America’s capacious military umbrella has been a boon to free nations on both sides of the Atlantic. Europe and the United States have prospered more from this arrangement than any other that would have obtained in a world deprived of American strength and leadership. By means of its postwar military strength and global activism, the United States has averted the kind of cataclysmic conflict that tends to flare up in international politics. (The fact that the term “postwar” refers to such a long-ago war is itself proof of concept.)
🇪🇪 Michael Weiss goes on a road trip with Toomas Hendrik Ilves in this excellent analysis of Estonia’s disproportionate defense of Ukraine:
Estonia has donated almost 40 percent of its annual military budget to Ukraine and more than 0.8 percent of its gross domestic product, higher than any other nation per capita. It is a contribution made all the more impressive when one considers that Spain, a much larger and wealthier country, hasn’t given Ukraine a single item of heavy weaponry in 2022. … While French and German leaders wax philosophical about their desired endgame for Russian President Vladimir Putin’s war of annihilation or suggest that he mustn’t be made to feel “humiliated,” Estonia’s 43-year-old prime minister, Kaja Kallas, states in unambiguous terms that Putin “cannot win” and “cannot even think he has won, or his appetite will grow.”
The Prime Minister of the German state of Saxony, Michael Kretschmer, called for peace negotiations between Ukraine and Russia and stated that the ongoing conflict should be “frozen.” Kretschmer said that the current public discussion is “one-sided” and stressed that the war would be a significant burden for Germany.
🇩🇪☢️ Though at least there’s a shy glimmer of sanity emerging from those quarters. Germany leaves door open for extending nuclear power use:
The German government on Monday indicated a potential shift on shutting off the country’s three remaining nuclear power plants by year’s end, saying Berlin would analyze whether leaving those facilities running longer could help boost energy security.
The European Commission today proposed emergency legislation that would allow Brussels to impose 15 percent binding gas consumption cuts on EU countries over the next two years. “The recent escalation of disruptions of gas supply from Russia points to significant risk that a complete and protracted halt of Russian gas supplies may materialize in an abrupt and unilateral way,” the Commission said in a memo accompanying the proposal. “Taking action now can reduce both the risk and the costs for Europe in case of further or full disruption.”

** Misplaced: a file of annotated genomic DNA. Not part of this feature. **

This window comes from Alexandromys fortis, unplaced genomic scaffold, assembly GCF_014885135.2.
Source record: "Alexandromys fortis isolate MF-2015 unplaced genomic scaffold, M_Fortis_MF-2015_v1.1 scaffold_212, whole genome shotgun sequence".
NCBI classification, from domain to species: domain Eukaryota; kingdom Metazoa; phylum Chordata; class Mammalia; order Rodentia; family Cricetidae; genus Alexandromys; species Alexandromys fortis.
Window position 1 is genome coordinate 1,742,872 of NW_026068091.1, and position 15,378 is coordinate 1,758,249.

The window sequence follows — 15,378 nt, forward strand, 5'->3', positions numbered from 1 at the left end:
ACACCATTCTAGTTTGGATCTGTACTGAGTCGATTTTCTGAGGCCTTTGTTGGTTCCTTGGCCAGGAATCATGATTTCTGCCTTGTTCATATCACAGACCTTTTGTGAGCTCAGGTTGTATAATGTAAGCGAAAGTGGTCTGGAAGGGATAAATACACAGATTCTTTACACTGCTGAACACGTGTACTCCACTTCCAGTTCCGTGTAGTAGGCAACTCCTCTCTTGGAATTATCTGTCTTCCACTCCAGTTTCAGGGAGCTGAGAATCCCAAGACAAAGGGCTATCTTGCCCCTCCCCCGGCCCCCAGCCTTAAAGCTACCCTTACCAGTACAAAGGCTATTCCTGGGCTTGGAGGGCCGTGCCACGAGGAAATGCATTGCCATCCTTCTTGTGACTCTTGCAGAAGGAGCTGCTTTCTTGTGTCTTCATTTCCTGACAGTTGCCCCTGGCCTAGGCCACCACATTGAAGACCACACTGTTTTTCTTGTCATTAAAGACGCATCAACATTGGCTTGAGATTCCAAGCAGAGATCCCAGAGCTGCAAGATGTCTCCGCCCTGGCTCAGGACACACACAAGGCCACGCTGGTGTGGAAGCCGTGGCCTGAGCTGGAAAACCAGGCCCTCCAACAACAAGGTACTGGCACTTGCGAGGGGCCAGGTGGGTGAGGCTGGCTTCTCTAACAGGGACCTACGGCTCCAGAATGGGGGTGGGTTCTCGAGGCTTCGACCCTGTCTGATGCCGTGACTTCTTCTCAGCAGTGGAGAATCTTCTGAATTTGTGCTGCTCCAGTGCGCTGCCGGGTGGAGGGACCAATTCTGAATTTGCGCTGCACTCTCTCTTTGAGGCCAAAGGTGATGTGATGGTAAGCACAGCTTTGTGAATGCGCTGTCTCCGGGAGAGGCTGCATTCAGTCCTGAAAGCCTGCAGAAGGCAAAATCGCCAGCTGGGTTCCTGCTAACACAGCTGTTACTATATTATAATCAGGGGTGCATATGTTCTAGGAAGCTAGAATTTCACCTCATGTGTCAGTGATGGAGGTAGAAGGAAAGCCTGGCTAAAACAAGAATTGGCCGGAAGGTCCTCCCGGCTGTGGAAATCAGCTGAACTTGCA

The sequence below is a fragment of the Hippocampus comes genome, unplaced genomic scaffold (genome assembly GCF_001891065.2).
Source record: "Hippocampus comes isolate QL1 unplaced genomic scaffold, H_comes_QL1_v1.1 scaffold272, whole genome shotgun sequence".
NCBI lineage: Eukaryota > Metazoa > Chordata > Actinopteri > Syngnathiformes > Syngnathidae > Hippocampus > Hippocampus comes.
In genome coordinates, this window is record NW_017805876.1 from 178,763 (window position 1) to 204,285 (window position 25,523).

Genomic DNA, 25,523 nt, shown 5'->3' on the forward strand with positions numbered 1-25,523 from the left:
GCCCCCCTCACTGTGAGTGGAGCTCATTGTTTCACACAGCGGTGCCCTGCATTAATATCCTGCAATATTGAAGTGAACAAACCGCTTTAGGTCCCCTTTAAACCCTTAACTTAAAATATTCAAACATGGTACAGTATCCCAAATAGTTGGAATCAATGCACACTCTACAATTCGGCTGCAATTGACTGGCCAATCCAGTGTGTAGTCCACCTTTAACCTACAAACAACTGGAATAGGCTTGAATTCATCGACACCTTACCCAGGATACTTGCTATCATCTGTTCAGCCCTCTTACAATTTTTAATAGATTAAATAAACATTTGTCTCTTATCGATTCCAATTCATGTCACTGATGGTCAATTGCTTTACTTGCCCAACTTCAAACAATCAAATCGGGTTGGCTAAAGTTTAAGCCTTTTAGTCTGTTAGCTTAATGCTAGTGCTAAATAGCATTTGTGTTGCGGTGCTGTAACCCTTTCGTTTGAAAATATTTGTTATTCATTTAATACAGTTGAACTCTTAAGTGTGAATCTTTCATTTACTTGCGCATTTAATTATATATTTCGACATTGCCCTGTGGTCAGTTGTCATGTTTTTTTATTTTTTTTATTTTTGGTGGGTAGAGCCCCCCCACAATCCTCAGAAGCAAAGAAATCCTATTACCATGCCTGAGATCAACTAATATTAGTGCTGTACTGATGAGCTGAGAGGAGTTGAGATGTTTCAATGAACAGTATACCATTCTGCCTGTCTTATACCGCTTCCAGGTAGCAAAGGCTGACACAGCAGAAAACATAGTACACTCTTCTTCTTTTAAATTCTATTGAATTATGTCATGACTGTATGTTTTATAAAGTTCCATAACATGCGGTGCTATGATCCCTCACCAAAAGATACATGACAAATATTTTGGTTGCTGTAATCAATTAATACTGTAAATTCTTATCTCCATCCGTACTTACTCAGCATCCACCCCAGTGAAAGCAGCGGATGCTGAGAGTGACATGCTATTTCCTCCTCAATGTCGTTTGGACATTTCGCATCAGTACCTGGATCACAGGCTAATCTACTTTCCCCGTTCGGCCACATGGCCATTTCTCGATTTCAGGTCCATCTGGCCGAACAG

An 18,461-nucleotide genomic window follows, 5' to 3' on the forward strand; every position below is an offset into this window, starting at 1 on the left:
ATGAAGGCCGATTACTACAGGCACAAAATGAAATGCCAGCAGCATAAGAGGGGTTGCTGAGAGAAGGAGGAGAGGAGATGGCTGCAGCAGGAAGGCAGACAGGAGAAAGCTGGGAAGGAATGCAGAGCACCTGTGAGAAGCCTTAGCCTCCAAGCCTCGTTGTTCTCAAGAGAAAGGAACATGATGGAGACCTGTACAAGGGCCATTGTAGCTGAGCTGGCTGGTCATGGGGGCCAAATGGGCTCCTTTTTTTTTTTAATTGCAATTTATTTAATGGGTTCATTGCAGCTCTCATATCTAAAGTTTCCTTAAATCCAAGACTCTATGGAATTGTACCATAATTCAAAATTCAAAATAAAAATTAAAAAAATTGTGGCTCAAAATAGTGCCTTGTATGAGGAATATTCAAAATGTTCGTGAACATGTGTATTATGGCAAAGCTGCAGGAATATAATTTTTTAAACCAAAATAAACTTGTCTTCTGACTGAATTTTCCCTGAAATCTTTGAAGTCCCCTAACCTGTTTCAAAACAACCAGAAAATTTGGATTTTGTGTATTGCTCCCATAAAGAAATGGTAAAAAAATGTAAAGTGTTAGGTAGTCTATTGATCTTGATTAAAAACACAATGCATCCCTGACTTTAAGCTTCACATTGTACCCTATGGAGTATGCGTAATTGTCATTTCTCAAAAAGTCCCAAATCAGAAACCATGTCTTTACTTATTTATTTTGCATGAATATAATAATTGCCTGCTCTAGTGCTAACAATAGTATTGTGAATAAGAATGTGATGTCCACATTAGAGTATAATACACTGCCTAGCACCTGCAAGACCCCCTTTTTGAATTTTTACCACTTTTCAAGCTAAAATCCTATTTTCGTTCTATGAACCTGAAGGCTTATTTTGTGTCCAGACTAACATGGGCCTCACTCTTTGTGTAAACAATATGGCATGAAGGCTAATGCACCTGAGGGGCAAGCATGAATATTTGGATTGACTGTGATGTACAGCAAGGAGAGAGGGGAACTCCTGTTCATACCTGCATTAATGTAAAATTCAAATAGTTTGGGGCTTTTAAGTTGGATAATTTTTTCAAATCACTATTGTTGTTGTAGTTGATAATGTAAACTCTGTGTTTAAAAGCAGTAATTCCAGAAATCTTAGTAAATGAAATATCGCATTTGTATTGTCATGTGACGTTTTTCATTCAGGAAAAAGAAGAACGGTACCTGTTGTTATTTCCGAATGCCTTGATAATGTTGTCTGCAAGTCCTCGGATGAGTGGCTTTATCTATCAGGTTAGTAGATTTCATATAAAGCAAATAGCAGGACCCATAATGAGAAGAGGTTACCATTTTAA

The gas crisis could have repercussions that dwarf even the euro debacle. Recession, unheated apartments, high prices—solidarity within the EU would be subjected to a stress test.
🇮🇹 Mario Draghi offers to stay as Italy’s prime minister only if coalition partners back reform:
In an address to parliament, Draghi accused members of his ruling coalition of trying to subvert policies while ostensibly professing loyalty. “The only reason I am here … is because Italians have asked me to stay,” he told the Senate. “But are you ready to rebuild? Are you? This is not an answer you have to give me — but you must answer the Italian people.”
Monique—I’m watching the live feed on several channels as my government, headed by Prime Minister Mario Draghi, Atlanticist and arch supporter of the EU and Ukraine, will most likely fall in the next few hours.
Personally, I cannot express the level of frustration that I feel at this moment. I have watched and tried to write about foreign influence in Italy by Russian malign actors and how they have found Italian allies and how dangerous this is for Italy, the EU and our Transatlantic relationship.
The downfall of the Draghi government was orchestrated by these powers and it’s clear what the objectives are: weaken Italy, weaken the EU, weaken NATO and begin to bolster an anti-western front within Europe against support for Ukraine. It’s already started.
It doesn’t look much better for Italian domestic affairs either. The forces that will bring down Draghi are the same forces that were unable and unwilling to undertake the reforms that are necessary to fight corruption and build the economy in Italy in the past. They use the information space as does Russia—a tool for controlling consensus and disseminating misinformation and disinformation.
I hope I’m wrong.
🌍 MIDDLE EAST
Noting that Iran’s nuclear capabilities are undeniable, Kharrazi said, “It should be noted that Iran is on the nuclear threshold and this is not something secret. He added “Iran has the capability to build nuclear bomb but it has no decision” to do so.
Enriching uranium to 20 percent was “more difficult” but increasing it to 60 percent was done in two to three days. Therefore, he said, it will not be difficult to enrich uranium to purity of 90 percent. “We’re a screwdriver’s turn away from reaching the 90 percent purity,” Kharrazi remarked.
Leader of the Islamic Revolution Ayatollah Khamenei has banned production of nuclear arms. The former foreign minister reiterated Iran’s long-held policy, saying nuclear weapon “contravenes” Iran’s religious “beliefs” and its “security exigencies.” However, he added, mastering the nuclear technology and having the capability to build nuclear arms is “deterrent.”